"Jinxed" appears to be its own worst enemy. A curiously misfired attempt at offbeat, screwball romantic comedy, it demands a level of plot-manipulating and stylistic sophistication that obviously remained out of its reach.
In fits and starts, one recognizes the desire to emulate the drollness of something like Hitchcock's "The Trouble With Harry" or the wackiness of something like Capra's film version of "Arsenic and Old Lace" or the cleverness of the deceptions and double crosses in something like "The Sting." What's sorely missing is a consistent style of facetiousness from any vaguely recognizable direction.
An oddly selected, incompatible trio of performers -- Bette Midler, Ken Wahl and Rip Torn -- turns up in a triangle situation that suggests a comic variation on the plot of "Double Indemnity." Wahl, a blackjack dealer named Willie, employed at a Reno casino, is professionally haunted by the fact that Torn, a smug, small-time gambler named Harry, seems to own him. Whenever Harry appears at Willie's table, he invariably cleans up. This "jinx" costs Willie a job as the story begins, and we learn it has cost him others in the past. As if this weren't enough trouble with Harry, he follows Willie from casino to casino, determined to exploit him indefinitely as a lucky charm of a pigeon.
Harry has a long-suffering mistress named Bonita, played by Midler, who entertains strangely unfocused singing aspirations but mainly keeps house for Harry in their van while getting bossed around and enduring his occasional physical abuse. Hoping to get some sort of edge on his nemesis, Willie seduces Bonita, who quickly suggests both their problems might be solved if they disposed of Harry. Moreover, Harry has a life insurance policy that makes his elimination seem financially beneficial. Bonita urges Willie to join her in a mutually liberating murder conspiracy, and he reluctantly agrees, on the condition that the jinx persists the next time Harry confronts him at the tables.
The plot, a jumble attributed to screenwriters Bert Blessing and David Newman, hits a serious snag at this juncture because bumping off Harry seems too drastic for the situation and for the wavering but always harmlessly humorous tone set by director Don Siegel.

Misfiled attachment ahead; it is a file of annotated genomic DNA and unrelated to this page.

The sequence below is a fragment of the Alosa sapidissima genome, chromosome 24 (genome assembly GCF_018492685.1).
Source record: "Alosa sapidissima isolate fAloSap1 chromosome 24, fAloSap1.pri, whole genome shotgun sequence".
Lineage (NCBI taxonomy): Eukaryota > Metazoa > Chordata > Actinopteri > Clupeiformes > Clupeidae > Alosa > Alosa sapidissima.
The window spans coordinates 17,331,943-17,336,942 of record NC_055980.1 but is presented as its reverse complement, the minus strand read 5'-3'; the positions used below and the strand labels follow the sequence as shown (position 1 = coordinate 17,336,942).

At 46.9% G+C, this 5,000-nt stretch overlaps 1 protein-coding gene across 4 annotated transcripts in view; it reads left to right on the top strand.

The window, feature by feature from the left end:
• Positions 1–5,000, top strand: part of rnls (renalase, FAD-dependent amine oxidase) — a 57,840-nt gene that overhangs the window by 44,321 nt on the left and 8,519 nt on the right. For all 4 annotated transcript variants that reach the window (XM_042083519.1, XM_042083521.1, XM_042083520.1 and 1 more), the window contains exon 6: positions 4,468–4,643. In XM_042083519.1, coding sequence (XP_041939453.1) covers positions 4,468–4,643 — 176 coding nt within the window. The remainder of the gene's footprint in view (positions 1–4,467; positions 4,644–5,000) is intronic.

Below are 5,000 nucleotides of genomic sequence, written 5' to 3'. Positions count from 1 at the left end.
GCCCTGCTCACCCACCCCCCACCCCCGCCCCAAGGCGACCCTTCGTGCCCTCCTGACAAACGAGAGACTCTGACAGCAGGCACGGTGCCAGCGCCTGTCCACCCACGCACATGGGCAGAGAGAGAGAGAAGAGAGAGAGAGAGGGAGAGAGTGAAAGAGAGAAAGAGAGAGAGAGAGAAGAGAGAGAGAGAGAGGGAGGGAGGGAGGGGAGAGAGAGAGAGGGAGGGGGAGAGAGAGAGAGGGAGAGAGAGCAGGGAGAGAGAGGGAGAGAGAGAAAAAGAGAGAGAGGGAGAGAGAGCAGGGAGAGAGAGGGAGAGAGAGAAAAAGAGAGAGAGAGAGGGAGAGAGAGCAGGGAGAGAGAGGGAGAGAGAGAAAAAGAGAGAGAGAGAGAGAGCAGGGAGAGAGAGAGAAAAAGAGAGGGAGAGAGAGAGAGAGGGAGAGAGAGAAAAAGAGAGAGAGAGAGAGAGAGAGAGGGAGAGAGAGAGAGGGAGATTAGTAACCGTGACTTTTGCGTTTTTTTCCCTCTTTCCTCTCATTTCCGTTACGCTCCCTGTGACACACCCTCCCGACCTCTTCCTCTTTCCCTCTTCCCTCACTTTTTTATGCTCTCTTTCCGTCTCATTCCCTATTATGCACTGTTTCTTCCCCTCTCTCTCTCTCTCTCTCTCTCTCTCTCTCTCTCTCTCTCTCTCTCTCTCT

"Jinxed" might have worked if its twist had been reserved for the denouement, leaving Willie and Bonita free to start over with each other. Unfortunately, there's a ton of ponderous, meandering exposition left when Harry departs the scene, and it obliges you to slog along with complications that make the lucky, clandestine lovers appear demented and venal. Fearing that the insurance company won't pay off on a suicide, Willie and Bonita go to desperate, unmirthful measures to fake an accidental death. After all this effort, the plot takes a turn that renders it pointless and sends Bonita off on a treasure hunt that proves equally strained and unrewarding.
I suppose it might be instructive if the story conferences for "Jinxed" could be reconstructed, because it's impossible to account for the rambling wreck of a plot the filmmakers leave you with. Could anyone have thought it worked, or that it would even pass careless inspection?
It seems ironically fitting that the most effective comic element in the movie should turn out to be Rip Torn's deadpan interpretation of Harry the stiff. "Jinxed" never looks so much alive as when Torn is playing dead. The role of Bonita, a combination of sad sack and Screaming Mimi, couldn't possibly have been tailored for Midler, who needs a mischievous, exuberant characterization to bring out her sunny, congenial sassiness.